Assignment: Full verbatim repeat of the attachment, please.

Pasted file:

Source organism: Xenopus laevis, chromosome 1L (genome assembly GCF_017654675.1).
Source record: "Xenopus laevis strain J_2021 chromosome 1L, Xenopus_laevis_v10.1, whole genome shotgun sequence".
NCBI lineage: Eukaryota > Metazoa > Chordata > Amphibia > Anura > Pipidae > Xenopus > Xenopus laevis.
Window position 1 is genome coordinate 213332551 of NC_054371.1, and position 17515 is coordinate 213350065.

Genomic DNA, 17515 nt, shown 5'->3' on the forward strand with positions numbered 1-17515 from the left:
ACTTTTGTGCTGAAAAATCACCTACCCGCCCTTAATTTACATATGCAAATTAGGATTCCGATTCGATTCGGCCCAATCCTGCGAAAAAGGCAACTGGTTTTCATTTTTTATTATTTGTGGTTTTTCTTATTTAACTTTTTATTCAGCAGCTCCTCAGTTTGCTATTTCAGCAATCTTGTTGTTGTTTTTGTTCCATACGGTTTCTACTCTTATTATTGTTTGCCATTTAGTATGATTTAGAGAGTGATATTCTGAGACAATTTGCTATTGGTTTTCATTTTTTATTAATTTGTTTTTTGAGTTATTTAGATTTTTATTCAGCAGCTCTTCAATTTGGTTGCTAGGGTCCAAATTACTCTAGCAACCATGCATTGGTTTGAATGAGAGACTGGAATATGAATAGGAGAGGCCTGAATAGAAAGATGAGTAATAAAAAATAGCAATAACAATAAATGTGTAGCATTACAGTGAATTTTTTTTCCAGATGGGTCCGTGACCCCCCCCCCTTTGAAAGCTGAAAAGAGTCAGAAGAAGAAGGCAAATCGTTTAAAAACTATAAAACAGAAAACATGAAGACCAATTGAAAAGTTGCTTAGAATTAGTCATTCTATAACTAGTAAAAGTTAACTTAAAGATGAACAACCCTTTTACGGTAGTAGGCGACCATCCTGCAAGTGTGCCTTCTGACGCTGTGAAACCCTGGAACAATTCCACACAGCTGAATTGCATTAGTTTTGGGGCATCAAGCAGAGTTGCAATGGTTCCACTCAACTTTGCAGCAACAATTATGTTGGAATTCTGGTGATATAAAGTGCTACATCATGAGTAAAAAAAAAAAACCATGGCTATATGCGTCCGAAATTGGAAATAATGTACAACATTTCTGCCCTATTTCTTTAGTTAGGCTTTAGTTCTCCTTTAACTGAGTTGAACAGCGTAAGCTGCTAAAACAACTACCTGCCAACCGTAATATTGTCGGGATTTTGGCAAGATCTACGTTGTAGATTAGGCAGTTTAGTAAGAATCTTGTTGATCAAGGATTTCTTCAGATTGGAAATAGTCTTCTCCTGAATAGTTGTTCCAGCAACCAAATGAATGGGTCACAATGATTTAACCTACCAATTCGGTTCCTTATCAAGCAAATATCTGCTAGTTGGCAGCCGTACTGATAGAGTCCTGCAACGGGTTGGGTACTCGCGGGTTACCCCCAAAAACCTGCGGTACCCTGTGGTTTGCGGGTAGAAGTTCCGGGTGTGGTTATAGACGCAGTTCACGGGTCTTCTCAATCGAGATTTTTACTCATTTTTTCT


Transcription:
Source organism: Xenopus laevis, chromosome 1L (genome assembly GCF_017654675.1).
Source record: "Xenopus laevis strain J_2021 chromosome 1L, Xenopus_laevis_v10.1, whole genome shotgun sequence".
NCBI lineage: Eukaryota > Metazoa > Chordata > Amphibia > Anura > Pipidae > Xenopus > Xenopus laevis.
Window position 1 is genome coordinate 213332551 of NC_054371.1, and position 17515 is coordinate 213350065.

Genomic DNA, 17515 nt, shown 5'->3' on the forward strand with positions numbered 1-17515 from the left:
ACTTTTGTGCTGAAAAATCACCTACCCGCCCTTAATTTACATATGCAAATTAGGATTCCGATTCGATTCGGCCCAATCCTGCGAAAAAGGCAACTGGTTTTCATTTTTTATTATTTGTGGTTTTTCTTATTTAACTTTTTATTCAGCAGCTCCTCAGTTTGCTATTTCAGCAATCTTGTTGTTGTTTTTGTTCCATACGGTTTCTACTCTTATTATTGTTTGCCATTTAGTATGATTTAGAGAGTGATATTCTGAGACAATTTGCTATTGGTTTTCATTTTTTATTAATTTGTTTTTTGAGTTATTTAGATTTTTATTCAGCAGCTCTTCAATTTGGTTGCTAGGGTCCAAATTACTCTAGCAACCATGCATTGGTTTGAATGAGAGACTGGAATATGAATAGGAGAGGCCTGAATAGAAAGATGAGTAATAAAAAATAGCAATAACAATAAATGTGTAGCATTACAGTGAATTTTTTTTCCAGATGGGTCCGTGACCCCCCCCCCTTTGAAAGCTGAAAAGAGTCAGAAGAAGAAGGCAAATCGTTTAAAAACTATAAAACAGAAAACATGAAGACCAATTGAAAAGTTGCTTAGAATTAGTCATTCTATAACTAGTAAAAGTTAACTTAAAGATGAACAACCCTTTTACGGTAGTAGGCGACCATCCTGCAAGTGTGCCTTCTGACGCTGTGAAACCCTGGAACAATTCCACACAGCTGAATTGCATTAGTTTTGGGGCATCAAGCAGAGTTGCAATGGTTCCACTCAACTTTGCAGCAACAATTATGTTGGAATTCTGGTGATATAAAGTGCTACATCATGAGTAAAAAAAAAAAACCATGGCTATATGCGTCCGAAATTGGAAATAATGTACAACATTTCTGCCCTATTTCTTTAGTTAGGCTTTAGTTCTCCTTTAACTGAGTTGAACAGCGTAAGCTGCTAAAACAACTACCTGCCAACCGTAATATTGTCGGGATTTTGGCAAGATCTACGTTGTAGATTAGGCAGTTTAGTAAGAATCTTGTTGATCAAGGATTTCTTCAGATTGGAAATAGTCTTCTCCTGAATAGTTGTTCCAGCAACCAAATGAATGGGTCACAATGATTTAACCTACCAATTCGGTTCCTTATCAAGCAAATATCTGCTAGTTGGCAGCCGTACTGATAGAGTCCTGCAACGGGTTGGGTACTCGCGGGTTACCCCCAAAAACCTGCGGTACCCTGTGGTTTGCGGGTAGAAGTTCCGGGTGTGGTTATAGACGCAGTTCACGGGTCTTCTCAATCGAGATTTTTACTCATTTTTTCT